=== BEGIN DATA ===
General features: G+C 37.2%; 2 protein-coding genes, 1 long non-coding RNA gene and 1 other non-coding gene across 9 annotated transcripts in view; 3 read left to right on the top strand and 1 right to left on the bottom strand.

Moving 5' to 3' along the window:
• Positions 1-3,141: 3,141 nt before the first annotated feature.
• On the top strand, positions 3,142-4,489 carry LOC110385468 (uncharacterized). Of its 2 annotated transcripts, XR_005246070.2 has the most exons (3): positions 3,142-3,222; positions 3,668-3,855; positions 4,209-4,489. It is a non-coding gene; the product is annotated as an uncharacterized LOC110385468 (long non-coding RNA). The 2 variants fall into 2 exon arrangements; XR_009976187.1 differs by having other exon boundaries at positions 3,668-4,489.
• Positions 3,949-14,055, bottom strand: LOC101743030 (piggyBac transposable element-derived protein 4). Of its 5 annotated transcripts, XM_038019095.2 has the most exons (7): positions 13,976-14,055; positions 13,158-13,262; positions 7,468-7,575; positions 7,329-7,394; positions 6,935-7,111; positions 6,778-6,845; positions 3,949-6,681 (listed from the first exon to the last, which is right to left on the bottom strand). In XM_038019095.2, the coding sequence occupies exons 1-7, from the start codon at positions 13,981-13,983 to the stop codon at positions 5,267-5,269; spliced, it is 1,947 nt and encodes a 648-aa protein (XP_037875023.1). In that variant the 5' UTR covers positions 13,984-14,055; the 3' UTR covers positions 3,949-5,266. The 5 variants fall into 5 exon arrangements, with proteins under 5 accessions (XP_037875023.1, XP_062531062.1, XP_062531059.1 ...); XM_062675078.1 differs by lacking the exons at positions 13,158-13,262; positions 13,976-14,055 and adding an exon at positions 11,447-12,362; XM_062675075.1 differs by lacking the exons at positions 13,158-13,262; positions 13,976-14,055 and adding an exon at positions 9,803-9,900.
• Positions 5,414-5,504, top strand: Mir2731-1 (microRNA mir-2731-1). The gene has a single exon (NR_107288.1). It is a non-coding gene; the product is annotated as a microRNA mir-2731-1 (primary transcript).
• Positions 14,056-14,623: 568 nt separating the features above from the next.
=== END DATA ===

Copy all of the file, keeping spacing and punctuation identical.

General features: G+C 37.2%; 2 protein-coding genes, 1 long non-coding RNA gene and 1 other non-coding gene across 9 annotated transcripts in view; 3 read left to right on the top strand and 1 right to left on the bottom strand.

Moving 5' to 3' along the window:
• Positions 1-3,141: 3,141 nt before the first annotated feature.
• On the top strand, positions 3,142-4,489 carry LOC110385468 (uncharacterized). Of its 2 annotated transcripts, XR_005246070.2 has the most exons (3): positions 3,142-3,222; positions 3,668-3,855; positions 4,209-4,489. It is a non-coding gene; the product is annotated as an uncharacterized LOC110385468 (long non-coding RNA). The 2 variants fall into 2 exon arrangements; XR_009976187.1 differs by having other exon boundaries at positions 3,668-4,489.
• Positions 3,949-14,055, bottom strand: LOC101743030 (piggyBac transposable element-derived protein 4). Of its 5 annotated transcripts, XM_038019095.2 has the most exons (7): positions 13,976-14,055; positions 13,158-13,262; positions 7,468-7,575; positions 7,329-7,394; positions 6,935-7,111; positions 6,778-6,845; positions 3,949-6,681 (listed from the first exon to the last, which is right to left on the bottom strand). In XM_038019095.2, the coding sequence occupies exons 1-7, from the start codon at positions 13,981-13,983 to the stop codon at positions 5,267-5,269; spliced, it is 1,947 nt and encodes a 648-aa protein (XP_037875023.1). In that variant the 5' UTR covers positions 13,984-14,055; the 3' UTR covers positions 3,949-5,266. The 5 variants fall into 5 exon arrangements, with proteins under 5 accessions (XP_037875023.1, XP_062531062.1, XP_062531059.1 ...); XM_062675078.1 differs by lacking the exons at positions 13,158-13,262; positions 13,976-14,055 and adding an exon at positions 11,447-12,362; XM_062675075.1 differs by lacking the exons at positions 13,158-13,262; positions 13,976-14,055 and adding an exon at positions 9,803-9,900.
• Positions 5,414-5,504, top strand: Mir2731-1 (microRNA mir-2731-1). The gene has a single exon (NR_107288.1). It is a non-coding gene; the product is annotated as a microRNA mir-2731-1 (primary transcript).
• Positions 14,056-14,623: 568 nt separating the features above from the next.